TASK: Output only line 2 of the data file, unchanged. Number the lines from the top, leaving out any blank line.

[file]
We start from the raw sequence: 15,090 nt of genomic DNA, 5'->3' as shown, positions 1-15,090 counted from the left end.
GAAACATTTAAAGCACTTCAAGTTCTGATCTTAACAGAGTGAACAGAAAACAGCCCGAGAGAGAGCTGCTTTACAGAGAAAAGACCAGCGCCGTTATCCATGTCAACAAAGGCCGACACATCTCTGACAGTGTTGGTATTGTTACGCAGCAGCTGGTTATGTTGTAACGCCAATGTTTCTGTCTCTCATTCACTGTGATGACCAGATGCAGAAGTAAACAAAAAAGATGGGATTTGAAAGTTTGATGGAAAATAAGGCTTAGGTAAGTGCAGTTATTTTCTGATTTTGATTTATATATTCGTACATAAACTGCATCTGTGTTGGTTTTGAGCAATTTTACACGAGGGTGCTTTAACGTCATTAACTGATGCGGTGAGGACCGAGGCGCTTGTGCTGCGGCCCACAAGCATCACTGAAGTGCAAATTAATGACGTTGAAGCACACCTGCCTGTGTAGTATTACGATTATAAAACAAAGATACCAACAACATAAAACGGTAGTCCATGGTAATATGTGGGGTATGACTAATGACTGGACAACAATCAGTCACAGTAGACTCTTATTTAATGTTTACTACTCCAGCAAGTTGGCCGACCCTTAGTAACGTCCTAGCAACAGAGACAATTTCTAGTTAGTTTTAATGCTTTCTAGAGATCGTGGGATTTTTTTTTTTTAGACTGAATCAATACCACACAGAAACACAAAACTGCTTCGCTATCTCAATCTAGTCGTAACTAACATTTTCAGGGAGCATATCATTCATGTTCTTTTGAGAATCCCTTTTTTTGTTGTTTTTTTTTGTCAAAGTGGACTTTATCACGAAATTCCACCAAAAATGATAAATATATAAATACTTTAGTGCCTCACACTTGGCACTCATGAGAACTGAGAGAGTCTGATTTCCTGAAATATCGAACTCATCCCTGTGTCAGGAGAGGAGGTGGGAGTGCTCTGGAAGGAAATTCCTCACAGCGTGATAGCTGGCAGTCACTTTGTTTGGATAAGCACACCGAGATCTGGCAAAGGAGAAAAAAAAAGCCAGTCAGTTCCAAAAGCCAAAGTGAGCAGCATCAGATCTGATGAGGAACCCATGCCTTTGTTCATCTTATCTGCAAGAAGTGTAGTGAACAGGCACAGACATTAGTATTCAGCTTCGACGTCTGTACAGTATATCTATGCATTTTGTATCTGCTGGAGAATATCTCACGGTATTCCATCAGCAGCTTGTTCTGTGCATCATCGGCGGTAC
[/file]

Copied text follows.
GAAACATTTAAAGCACTTCAAGTTCTGATCTTAACAGAGTGAACAGAAAACAGCCCGAGAGAGAGCTGCTTTACAGAGAAAAGACCAGCGCCGTTATCCATGTCAACAAAGGCCGACACATCTCTGACAGTGTTGGTATTGTTACGCAGCAGCTGGTTATGTTGTAACGCCAATGTTTCTGTCTCTCATTCACTGTGATGACCAGATGCAGAAGTAAACAAAAAAGATGGGATTTGAAAGTTTGATGGAAAATAAGGCTTAGGTAAGTGCAGTTATTTTCTGATTTTGATTTATATATTCGTACATAAACTGCATCTGTGTTGGTTTTGAGCAATTTTACACGAGGGTGCTTTAACGTCATTAACTGATGCGGTGAGGACCGAGGCGCTTGTGCTGCGGCCCACAAGCATCACTGAAGTGCAAATTAATGACGTTGAAGCACACCTGCCTGTGTAGTATTACGATTATAAAACAAAGATACCAACAACATAAAACGGTAGTCCATGGTAATATGTGGGGTATGACTAATGACTGGACAACAATCAGTCACAGTAGACTCTTATTTAATGTTTACTACTCCAGCAAGTTGGCCGACCCTTAGTAACGTCCTAGCAACAGAGACAATTTCTAGTTAGTTTTAATGCTTTCTAGAGATCGTGGGATTTTTTTTTTTTAGACTGAATCAATACCACACAGAAACACAAAACTGCTTCGCTATCTCAATCTAGTCGTAACTAACATTTTCAGGGAGCATATCATTCATGTTCTTTTGAGAATCCCTTTTTTTGTTGTTTTTTTTTGTCAAAGTGGACTTTATCACGAAATTCCACCAAAAATGATAAATATATAAATACTTTAGTGCCTCACACTTGGCACTCATGAGAACTGAGAGAGTCTGATTTCCTGAAATATCGAACTCATCCCTGTGTCAGGAGAGGAGGTGGGAGTGCTCTGGAAGGAAATTCCTCACAGCGTGATAGCTGGCAGTCACTTTGTTTGGATAAGCACACCGAGATCTGGCAAAGGAGAAAAAAAAAGCCAGTCAGTTCCAAAAGCCAAAGTGAGCAGCATCAGATCTGATGAGGAACCCATGCCTTTGTTCATCTTATCTGCAAGAAGTGTAGTGAACAGGCACAGACATTAGTATTCAGCTTCGACGTCTGTACAGTATATCTATGCATTTTGTATCTGCTGGAGAATATCTCACGGTATTCCATCAGCAGCTTGTTCTGTGCATCATCGGCGGTAC